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So Many Contests

Primaries: By Invitation Only?

Primary season can be a wild ride. Voters narrow the field of candidates in contest after contest, while the parties use complicated rules to try to control who ultimately secures the nomination.

In the Republican primaries for the 2016 presidential election, there were too many candidates to fit on one stage in Cleveland. Ten debated on prime-time television, while seven others faced off earlier.

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In the primaries for the 2016 presidential election, there were too many Republican presidential candidates to fit on one stage in Cleveland. Ten debated on prime-time television, while seven others faced off earlier.

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OBJECTIVE: Students will understand how the primary process works, its evolution and the tension between party leaders and voters for control of the outcome.

MATERIALS: Copies of the case study handout, one per student (download); Organizing Evidence worksheet, one per group (download); access to case study artifacts; NewseumED Pinterest board of related resources (optional)


  1. Ask students what they know about the bumpy road from presidential candidate to party nominee. What steps and events do contenders have to go through?
  2. This case study is one of four in the Election Procedures section of the EDCollection that covers: declaring candidacy, competing in primaries and caucuses, being nominated at the national convention, and the final weeks of wooing voters before the general election. Explain that the case study they will be looking at will raise questions about how democratic our presidential election system is.
  3. Read the Explore the Debate question aloud and/or write it on the board. Read them the overview that sets the scene for group work. Tell them they will use historical and contemporary examples to reach a consensus in small groups on an answer to the debate question.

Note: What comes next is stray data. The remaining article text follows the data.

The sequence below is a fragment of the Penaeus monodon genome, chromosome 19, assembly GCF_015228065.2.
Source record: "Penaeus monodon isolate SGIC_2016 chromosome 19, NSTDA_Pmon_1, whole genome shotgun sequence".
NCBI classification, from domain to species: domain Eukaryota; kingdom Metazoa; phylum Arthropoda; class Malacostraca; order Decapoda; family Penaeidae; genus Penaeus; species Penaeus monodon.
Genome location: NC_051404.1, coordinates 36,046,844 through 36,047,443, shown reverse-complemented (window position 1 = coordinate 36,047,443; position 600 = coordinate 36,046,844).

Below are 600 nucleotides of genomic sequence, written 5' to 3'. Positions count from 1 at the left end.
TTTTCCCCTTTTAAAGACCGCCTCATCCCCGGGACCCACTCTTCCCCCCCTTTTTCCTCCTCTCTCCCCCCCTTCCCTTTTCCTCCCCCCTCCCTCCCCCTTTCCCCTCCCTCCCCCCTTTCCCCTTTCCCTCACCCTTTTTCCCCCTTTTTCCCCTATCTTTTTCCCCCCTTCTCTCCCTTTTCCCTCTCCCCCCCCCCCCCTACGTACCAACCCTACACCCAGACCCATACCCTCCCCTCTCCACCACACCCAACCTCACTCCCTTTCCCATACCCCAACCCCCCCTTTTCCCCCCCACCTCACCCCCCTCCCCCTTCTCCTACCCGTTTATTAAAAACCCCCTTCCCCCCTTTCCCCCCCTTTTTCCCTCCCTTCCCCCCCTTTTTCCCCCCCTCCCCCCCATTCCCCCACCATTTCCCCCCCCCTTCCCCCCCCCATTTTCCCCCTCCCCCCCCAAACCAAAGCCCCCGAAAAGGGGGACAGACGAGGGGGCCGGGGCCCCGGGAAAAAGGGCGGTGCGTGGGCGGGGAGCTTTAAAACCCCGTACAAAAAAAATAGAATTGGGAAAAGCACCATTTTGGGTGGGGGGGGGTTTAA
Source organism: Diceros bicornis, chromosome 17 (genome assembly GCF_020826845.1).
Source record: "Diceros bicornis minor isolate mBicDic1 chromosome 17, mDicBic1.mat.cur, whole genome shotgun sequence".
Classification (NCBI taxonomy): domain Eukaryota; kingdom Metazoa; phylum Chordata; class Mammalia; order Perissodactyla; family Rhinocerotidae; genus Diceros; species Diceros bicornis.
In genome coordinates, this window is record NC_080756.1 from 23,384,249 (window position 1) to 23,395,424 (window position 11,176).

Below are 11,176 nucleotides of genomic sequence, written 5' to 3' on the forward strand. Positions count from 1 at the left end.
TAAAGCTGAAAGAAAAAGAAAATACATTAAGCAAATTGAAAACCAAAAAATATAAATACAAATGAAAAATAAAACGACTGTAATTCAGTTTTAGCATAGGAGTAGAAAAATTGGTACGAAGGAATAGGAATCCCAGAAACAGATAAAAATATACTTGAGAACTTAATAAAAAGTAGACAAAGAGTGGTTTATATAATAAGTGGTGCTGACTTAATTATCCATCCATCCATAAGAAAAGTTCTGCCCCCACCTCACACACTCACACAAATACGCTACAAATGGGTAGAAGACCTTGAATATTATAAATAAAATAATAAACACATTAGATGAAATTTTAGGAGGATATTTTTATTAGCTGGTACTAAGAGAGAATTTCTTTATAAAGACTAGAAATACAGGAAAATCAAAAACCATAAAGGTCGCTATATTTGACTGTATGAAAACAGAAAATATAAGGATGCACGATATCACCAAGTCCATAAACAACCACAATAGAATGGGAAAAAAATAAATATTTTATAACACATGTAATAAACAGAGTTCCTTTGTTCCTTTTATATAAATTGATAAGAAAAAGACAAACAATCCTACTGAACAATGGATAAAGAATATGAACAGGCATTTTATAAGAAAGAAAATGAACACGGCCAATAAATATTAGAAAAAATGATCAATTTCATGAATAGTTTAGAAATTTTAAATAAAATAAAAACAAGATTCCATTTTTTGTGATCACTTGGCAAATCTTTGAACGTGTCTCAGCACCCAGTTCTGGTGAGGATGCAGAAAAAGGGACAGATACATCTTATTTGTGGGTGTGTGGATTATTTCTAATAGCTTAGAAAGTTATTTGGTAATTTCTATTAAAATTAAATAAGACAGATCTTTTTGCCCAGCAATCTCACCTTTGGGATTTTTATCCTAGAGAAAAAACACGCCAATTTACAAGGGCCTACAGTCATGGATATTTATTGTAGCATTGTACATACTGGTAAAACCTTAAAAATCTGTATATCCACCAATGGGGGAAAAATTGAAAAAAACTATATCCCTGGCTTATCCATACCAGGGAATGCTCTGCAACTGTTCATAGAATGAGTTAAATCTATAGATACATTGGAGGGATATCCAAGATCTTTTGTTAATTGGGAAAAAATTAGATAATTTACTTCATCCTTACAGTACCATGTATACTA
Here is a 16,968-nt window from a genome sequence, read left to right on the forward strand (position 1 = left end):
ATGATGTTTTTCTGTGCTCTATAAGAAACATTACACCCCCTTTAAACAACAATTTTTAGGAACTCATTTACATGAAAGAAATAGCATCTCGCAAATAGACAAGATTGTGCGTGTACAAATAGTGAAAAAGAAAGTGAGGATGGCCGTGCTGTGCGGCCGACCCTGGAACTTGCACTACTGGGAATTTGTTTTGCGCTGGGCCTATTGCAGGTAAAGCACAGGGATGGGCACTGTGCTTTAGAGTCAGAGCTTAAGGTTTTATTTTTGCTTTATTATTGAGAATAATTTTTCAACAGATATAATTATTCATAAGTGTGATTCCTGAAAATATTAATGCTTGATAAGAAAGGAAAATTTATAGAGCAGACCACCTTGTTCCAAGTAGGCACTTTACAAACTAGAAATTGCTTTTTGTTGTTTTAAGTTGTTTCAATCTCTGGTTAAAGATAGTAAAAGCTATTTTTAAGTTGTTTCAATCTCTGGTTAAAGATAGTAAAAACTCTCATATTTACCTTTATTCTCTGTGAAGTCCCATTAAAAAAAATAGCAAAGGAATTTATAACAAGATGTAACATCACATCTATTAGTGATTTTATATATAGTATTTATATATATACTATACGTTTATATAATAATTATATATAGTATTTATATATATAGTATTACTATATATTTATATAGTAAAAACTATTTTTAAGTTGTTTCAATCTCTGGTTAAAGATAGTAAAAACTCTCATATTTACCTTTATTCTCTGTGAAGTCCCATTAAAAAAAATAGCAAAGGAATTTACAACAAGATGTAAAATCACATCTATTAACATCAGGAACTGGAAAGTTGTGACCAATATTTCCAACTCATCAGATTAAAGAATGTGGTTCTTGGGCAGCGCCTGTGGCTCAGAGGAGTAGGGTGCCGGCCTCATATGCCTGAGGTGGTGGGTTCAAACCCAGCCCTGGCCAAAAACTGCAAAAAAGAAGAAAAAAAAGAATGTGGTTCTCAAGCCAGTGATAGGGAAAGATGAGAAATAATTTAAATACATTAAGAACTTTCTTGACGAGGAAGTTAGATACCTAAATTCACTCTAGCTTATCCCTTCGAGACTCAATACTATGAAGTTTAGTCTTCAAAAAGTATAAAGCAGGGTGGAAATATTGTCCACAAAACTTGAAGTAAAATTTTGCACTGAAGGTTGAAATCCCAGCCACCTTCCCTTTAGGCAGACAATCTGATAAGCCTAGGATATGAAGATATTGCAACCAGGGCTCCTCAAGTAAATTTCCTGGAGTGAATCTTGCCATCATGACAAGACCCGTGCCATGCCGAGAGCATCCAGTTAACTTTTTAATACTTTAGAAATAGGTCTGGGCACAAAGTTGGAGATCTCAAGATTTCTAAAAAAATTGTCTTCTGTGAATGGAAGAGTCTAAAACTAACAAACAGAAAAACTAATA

4. Pass out copies of the case study and the Organizing Evidence worksheet. Have the groups read each of the four Election Essentials and use the Questions to Consider to help guide the discussion. They should complete sections 1 and 2 on the worksheet.
  5. Have the students look at the Pages From History artifacts for the case study on and complete section 3 on the worksheet. Give the groups 15 minutes to collect and organize information to formulate evidence-supported arguments for their answer to the debate question. (If time is an issue, skip the artifacts or assign as homework.)
  6. Ask the groups to share their conclusions and reasoning. You may want to use the Questions to Consider again to push and expand the debate.

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Overview PDF DOC
Worksheets PDF DOC
Extensions PDF DOC
Full Packet PDF DOC

To request a large print or Braille version, call 202.292.6650.

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